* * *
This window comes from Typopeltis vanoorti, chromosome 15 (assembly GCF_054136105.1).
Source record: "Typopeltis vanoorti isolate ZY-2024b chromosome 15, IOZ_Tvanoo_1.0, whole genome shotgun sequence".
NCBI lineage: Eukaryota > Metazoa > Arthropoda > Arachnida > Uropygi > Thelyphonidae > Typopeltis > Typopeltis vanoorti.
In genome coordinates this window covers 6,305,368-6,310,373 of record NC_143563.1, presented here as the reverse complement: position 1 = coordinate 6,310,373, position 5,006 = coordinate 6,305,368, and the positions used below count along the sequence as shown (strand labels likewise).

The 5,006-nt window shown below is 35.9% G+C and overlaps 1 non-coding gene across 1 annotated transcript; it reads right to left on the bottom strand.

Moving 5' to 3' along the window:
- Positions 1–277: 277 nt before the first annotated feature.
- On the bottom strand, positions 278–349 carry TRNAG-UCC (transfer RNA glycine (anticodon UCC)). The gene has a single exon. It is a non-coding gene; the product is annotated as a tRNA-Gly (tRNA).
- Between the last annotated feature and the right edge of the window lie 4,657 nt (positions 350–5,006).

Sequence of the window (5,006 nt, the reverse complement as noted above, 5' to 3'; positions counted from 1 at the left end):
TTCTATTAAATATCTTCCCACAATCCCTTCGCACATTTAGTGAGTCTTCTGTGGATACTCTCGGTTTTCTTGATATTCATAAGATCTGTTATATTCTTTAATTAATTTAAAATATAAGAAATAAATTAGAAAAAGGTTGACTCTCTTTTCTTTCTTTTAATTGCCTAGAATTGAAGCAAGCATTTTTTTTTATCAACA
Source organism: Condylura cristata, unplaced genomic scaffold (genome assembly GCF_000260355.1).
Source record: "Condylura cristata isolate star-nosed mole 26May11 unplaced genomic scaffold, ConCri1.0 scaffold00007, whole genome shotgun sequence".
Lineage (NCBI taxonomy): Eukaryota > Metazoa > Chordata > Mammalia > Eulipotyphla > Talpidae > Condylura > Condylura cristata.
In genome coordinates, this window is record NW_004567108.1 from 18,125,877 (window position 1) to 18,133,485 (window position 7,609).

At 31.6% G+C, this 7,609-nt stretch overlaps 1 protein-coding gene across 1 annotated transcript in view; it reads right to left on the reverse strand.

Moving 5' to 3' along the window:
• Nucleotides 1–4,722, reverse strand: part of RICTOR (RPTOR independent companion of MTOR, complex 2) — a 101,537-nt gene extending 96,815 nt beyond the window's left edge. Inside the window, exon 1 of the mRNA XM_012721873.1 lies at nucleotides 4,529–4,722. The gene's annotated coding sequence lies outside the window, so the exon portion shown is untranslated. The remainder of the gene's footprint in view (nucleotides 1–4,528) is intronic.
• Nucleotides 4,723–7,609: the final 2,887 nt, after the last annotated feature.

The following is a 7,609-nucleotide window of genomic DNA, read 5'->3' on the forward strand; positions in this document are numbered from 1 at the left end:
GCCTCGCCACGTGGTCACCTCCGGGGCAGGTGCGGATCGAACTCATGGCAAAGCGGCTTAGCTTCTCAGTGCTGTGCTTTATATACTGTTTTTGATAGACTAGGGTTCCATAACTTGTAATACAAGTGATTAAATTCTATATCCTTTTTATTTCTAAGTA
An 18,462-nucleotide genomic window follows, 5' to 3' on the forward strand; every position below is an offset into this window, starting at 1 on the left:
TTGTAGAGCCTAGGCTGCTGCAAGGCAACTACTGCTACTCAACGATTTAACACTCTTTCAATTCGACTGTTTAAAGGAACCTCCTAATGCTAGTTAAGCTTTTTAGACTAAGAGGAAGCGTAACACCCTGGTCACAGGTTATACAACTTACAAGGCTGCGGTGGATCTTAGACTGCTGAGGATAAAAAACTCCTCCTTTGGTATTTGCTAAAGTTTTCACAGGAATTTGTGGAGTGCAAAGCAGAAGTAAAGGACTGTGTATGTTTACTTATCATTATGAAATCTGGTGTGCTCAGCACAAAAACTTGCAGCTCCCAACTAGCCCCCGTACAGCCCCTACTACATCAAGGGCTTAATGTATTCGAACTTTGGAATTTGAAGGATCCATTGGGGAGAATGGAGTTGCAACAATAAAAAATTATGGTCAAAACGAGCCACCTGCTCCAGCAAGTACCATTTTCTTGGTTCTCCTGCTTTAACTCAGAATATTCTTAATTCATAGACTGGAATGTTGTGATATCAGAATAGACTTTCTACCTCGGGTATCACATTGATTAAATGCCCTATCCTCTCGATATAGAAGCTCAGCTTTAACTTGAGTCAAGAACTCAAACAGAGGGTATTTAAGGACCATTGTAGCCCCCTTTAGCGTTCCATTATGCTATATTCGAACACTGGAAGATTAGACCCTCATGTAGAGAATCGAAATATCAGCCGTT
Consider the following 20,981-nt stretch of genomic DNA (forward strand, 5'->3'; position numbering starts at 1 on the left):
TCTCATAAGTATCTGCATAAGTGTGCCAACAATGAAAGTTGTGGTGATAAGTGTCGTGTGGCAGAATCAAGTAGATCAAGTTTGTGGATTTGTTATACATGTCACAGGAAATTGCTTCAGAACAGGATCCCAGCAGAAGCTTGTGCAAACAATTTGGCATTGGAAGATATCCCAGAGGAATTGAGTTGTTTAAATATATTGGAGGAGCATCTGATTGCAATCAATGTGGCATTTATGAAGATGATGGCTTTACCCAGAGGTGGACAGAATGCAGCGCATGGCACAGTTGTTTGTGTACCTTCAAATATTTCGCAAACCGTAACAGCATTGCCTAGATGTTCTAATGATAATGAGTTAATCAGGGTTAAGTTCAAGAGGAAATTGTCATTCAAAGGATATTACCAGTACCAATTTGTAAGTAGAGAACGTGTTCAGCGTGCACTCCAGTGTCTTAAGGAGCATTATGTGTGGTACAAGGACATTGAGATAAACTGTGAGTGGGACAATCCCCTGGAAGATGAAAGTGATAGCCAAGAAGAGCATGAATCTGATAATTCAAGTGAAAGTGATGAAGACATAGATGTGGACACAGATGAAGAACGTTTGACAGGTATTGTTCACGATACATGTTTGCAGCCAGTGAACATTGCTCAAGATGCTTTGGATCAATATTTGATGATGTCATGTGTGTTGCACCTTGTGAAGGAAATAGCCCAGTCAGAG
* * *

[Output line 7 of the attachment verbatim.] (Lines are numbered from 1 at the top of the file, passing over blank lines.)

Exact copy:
- Positions 1–277: 277 nt before the first annotated feature.